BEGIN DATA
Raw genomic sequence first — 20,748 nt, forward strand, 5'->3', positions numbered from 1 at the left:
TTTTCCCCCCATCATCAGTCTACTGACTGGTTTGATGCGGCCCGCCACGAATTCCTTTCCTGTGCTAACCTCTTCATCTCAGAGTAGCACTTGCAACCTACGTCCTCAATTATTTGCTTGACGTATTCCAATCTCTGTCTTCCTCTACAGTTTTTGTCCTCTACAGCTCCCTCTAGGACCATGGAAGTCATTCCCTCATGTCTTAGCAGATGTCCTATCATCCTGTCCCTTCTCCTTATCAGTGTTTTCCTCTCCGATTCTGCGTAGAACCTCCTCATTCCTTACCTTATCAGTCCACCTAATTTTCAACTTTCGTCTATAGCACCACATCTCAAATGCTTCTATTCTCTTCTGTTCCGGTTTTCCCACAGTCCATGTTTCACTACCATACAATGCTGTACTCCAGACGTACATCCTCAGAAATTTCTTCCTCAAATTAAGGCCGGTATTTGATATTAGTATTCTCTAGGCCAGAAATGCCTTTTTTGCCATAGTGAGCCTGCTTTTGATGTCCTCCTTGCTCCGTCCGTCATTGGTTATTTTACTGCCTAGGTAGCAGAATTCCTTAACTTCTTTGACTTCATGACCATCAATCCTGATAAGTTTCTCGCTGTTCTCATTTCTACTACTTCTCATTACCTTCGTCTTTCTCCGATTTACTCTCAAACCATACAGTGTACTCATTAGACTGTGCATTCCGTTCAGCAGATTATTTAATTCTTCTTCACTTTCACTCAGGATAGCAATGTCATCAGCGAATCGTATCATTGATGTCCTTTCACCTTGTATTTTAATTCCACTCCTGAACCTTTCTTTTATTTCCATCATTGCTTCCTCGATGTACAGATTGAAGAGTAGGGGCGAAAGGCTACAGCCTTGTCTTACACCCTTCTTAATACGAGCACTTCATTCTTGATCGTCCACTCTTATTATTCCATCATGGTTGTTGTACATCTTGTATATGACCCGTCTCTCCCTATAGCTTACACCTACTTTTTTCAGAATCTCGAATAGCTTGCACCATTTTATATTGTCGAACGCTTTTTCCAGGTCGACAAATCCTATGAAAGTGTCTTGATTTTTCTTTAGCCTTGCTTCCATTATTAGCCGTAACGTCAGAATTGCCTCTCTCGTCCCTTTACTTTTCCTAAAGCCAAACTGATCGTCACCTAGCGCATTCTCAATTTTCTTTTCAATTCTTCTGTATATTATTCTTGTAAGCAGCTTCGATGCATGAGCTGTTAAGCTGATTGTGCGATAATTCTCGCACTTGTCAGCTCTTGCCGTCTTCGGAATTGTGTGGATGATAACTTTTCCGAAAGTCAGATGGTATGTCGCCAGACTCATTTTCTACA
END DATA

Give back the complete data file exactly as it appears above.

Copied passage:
Raw genomic sequence first — 20,748 nt, forward strand, 5'->3', positions numbered from 1 at the left:
TTTTCCCCCCATCATCAGTCTACTGACTGGTTTGATGCGGCCCGCCACGAATTCCTTTCCTGTGCTAACCTCTTCATCTCAGAGTAGCACTTGCAACCTACGTCCTCAATTATTTGCTTGACGTATTCCAATCTCTGTCTTCCTCTACAGTTTTTGTCCTCTACAGCTCCCTCTAGGACCATGGAAGTCATTCCCTCATGTCTTAGCAGATGTCCTATCATCCTGTCCCTTCTCCTTATCAGTGTTTTCCTCTCCGATTCTGCGTAGAACCTCCTCATTCCTTACCTTATCAGTCCACCTAATTTTCAACTTTCGTCTATAGCACCACATCTCAAATGCTTCTATTCTCTTCTGTTCCGGTTTTCCCACAGTCCATGTTTCACTACCATACAATGCTGTACTCCAGACGTACATCCTCAGAAATTTCTTCCTCAAATTAAGGCCGGTATTTGATATTAGTATTCTCTAGGCCAGAAATGCCTTTTTTGCCATAGTGAGCCTGCTTTTGATGTCCTCCTTGCTCCGTCCGTCATTGGTTATTTTACTGCCTAGGTAGCAGAATTCCTTAACTTCTTTGACTTCATGACCATCAATCCTGATAAGTTTCTCGCTGTTCTCATTTCTACTACTTCTCATTACCTTCGTCTTTCTCCGATTTACTCTCAAACCATACAGTGTACTCATTAGACTGTGCATTCCGTTCAGCAGATTATTTAATTCTTCTTCACTTTCACTCAGGATAGCAATGTCATCAGCGAATCGTATCATTGATGTCCTTTCACCTTGTATTTTAATTCCACTCCTGAACCTTTCTTTTATTTCCATCATTGCTTCCTCGATGTACAGATTGAAGAGTAGGGGCGAAAGGCTACAGCCTTGTCTTACACCCTTCTTAATACGAGCACTTCATTCTTGATCGTCCACTCTTATTATTCCATCATGGTTGTTGTACATCTTGTATATGACCCGTCTCTCCCTATAGCTTACACCTACTTTTTTCAGAATCTCGAATAGCTTGCACCATTTTATATTGTCGAACGCTTTTTCCAGGTCGACAAATCCTATGAAAGTGTCTTGATTTTTCTTTAGCCTTGCTTCCATTATTAGCCGTAACGTCAGAATTGCCTCTCTCGTCCCTTTACTTTTCCTAAAGCCAAACTGATCGTCACCTAGCGCATTCTCAATTTTCTTTTCAATTCTTCTGTATATTATTCTTGTAAGCAGCTTCGATGCATGAGCTGTTAAGCTGATTGTGCGATAATTCTCGCACTTGTCAGCTCTTGCCGTCTTCGGAATTGTGTGGATGATAACTTTTCCGAAAGTCAGATGGTATGTCGCCAGACTCATTTTCTACA